Janet Yellen, chair of the U.S. Federal Reserve. (Pete Marovich/Bloomberg News)
Jared Bernstein, a former chief economist to Vice President Joe Biden, is a senior fellow at the Center on Budget and Policy Priorities and author of 'The Reconnection Agenda: Reuniting Growth and Prosperity'.

In a news conference yesterday, the chair of the Federal Reserve, Janet Yellen, told reporters, “The economy has a little more room to run than might have been previously thought. That’s good news.”

What does that mean? And is it really good news?

It means that there’s still slack in the economy. Labor, for example, is not fully utilized, meaning there are still people working part time who’d rather work full time (about 6 million, or 4 percent of those employed). While the share of working-age folks is climbing back from its trough, it is but two-thirds of the way back (see figure).


Source: BLS

That last bit is really important. The way Yellen thinks about it, I suspect, is: “There’s still a not-fully-tapped elasticity there, so no brake-tapping yet.” In English, the improving job market is pulling people back in, and there remain significant numbers to be so pulled. Not only does that help them and their families, of course. It helps the overall economy.

Let me explain. The figure below has three lines: actual real GDP, pre-Great Recession potential GDP, and post-recession potential GDP. “Potential” in this context is highly relevant to Yellen’s “room-to-run.” It means this is the level of GDP we’d expect if the economy’s resources (labor, capital) were fully utilized. So the gap between the post-recession potential and the actual lines are one version of “running room.”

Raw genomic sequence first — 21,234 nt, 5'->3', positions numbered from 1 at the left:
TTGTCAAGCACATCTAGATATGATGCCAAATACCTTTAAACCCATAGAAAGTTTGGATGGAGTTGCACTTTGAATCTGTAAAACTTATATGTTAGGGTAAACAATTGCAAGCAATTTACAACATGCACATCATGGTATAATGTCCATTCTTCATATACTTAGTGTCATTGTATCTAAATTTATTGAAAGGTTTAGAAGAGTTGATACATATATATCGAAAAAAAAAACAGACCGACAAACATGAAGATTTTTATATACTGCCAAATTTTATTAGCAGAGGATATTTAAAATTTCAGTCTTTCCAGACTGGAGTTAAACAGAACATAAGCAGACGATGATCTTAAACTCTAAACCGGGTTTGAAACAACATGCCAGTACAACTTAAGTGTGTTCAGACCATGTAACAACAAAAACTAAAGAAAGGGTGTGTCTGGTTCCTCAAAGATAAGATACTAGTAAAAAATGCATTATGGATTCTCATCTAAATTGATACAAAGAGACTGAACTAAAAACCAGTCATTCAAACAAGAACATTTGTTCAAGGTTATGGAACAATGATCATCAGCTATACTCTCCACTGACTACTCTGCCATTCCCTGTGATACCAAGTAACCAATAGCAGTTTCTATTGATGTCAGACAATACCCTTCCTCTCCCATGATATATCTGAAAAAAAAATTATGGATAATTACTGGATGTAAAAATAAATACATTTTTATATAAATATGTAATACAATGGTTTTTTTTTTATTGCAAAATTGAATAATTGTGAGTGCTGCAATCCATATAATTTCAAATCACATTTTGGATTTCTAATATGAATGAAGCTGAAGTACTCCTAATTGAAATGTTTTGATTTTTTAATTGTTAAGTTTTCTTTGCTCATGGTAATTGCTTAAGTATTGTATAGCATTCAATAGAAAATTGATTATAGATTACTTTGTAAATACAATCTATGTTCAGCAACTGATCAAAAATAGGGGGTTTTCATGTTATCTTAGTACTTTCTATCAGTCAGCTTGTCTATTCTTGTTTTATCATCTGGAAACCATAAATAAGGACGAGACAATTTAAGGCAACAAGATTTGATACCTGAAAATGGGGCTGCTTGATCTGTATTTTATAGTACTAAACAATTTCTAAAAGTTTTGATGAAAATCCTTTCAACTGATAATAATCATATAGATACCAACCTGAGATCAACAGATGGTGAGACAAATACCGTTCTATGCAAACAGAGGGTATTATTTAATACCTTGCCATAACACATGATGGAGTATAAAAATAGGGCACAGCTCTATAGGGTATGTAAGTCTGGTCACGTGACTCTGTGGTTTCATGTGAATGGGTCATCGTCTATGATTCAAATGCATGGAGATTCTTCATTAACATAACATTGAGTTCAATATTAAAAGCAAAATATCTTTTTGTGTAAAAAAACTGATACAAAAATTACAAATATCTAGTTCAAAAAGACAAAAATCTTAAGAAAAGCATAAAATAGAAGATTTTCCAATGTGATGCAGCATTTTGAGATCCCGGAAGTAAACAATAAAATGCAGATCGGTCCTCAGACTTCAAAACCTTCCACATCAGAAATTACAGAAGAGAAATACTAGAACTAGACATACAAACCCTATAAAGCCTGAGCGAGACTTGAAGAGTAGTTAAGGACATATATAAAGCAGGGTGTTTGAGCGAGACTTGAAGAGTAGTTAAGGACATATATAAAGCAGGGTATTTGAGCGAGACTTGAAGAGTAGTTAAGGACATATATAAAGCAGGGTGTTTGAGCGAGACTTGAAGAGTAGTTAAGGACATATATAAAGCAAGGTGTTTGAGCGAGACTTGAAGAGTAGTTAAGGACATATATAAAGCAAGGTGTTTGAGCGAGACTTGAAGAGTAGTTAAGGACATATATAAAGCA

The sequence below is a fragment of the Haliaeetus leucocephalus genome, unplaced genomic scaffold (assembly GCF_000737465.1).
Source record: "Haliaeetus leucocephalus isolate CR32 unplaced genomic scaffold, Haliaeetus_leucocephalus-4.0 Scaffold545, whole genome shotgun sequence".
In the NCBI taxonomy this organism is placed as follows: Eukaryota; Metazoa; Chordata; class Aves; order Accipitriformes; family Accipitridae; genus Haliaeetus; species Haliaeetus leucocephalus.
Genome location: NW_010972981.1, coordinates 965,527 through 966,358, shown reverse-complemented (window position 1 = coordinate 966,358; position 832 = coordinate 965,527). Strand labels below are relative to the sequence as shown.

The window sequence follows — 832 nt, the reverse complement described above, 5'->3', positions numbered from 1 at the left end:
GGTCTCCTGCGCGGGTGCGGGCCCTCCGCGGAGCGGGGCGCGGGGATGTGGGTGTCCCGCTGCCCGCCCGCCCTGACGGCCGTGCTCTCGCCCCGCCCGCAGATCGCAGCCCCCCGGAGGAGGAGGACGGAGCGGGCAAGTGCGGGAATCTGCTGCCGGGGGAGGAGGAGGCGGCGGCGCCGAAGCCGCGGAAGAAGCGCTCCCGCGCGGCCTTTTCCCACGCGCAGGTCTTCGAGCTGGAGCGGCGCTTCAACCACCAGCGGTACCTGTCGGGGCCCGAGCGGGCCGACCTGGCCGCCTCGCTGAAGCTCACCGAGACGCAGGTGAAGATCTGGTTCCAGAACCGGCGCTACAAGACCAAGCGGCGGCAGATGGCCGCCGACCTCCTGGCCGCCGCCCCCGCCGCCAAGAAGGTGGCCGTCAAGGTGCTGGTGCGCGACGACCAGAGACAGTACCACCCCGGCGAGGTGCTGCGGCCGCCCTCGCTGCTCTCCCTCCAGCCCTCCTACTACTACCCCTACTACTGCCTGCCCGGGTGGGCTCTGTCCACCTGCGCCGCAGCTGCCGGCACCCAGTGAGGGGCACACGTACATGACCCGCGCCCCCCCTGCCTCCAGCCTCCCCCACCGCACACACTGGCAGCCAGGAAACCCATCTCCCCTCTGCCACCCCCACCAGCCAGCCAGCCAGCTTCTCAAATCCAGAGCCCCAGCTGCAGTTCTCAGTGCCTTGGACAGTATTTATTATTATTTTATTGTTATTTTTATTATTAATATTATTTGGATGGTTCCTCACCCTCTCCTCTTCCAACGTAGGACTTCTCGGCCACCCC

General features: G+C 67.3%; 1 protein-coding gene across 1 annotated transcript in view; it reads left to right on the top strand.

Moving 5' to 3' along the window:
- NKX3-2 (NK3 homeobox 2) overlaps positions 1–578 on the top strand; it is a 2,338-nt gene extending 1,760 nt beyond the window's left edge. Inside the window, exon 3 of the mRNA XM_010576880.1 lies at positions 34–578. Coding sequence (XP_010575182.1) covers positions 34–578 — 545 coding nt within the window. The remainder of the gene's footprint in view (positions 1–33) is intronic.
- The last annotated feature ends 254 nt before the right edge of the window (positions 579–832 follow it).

Source: CBO, BEA

But why did potential come down so much since the downturn? That’s a real loss of some serious income. In part, because estimates of the key growth ingredients — the growth of the labor supply and productivity — fell since 2007. But if holding off on the rate hike can pull more people in, i.e., increase labor supply, it can raise potential GDP. In this regard, and this is key: Allowing for more running room can create more running room.

Productivity is a lot trickier, but I’ve made the same argument there: Allowing the economy to run hot will force firms to squeeze out inefficiencies that are all too affordable in weaker economies. I call it the FEPM (full-employment productivity multiplier; catchy, no?).

Our last picture of “running-room” is the unemployment rate itself. It’s already historically low, at 4.9 percent, as you see in the first bar of the figure below. Not a few economists, mistakenly in my view, believe that we’re already at full employment (so no more running room). But some of the Fed governors, bless their hearts (and minds), argue that at least in the near term (over the next couple of years), the lowest unemployment rate consistent with stable inflation is closer to 4.5 percent. Again, more running room.


Source: Federal Reserve, BLS

That benchmark unemployment rate has fallen in recent years as the decline in the actual jobless rate has failed to boost inflation. Yellen and some of her colleagues, in an admirably data-driven mode, have responded by recognizing that there’s more room for growth than they thought, and that has led them to hold off on raising rates.

Which is all by way of saying the following. I know this stuff is obscure, but trust me: If you’re someone who has a job, draws a paycheck, supports a family, services a mortgage, or is simply doing all you can to make ends meet, take a moment today and say thanks to Yellen. She’s got your back.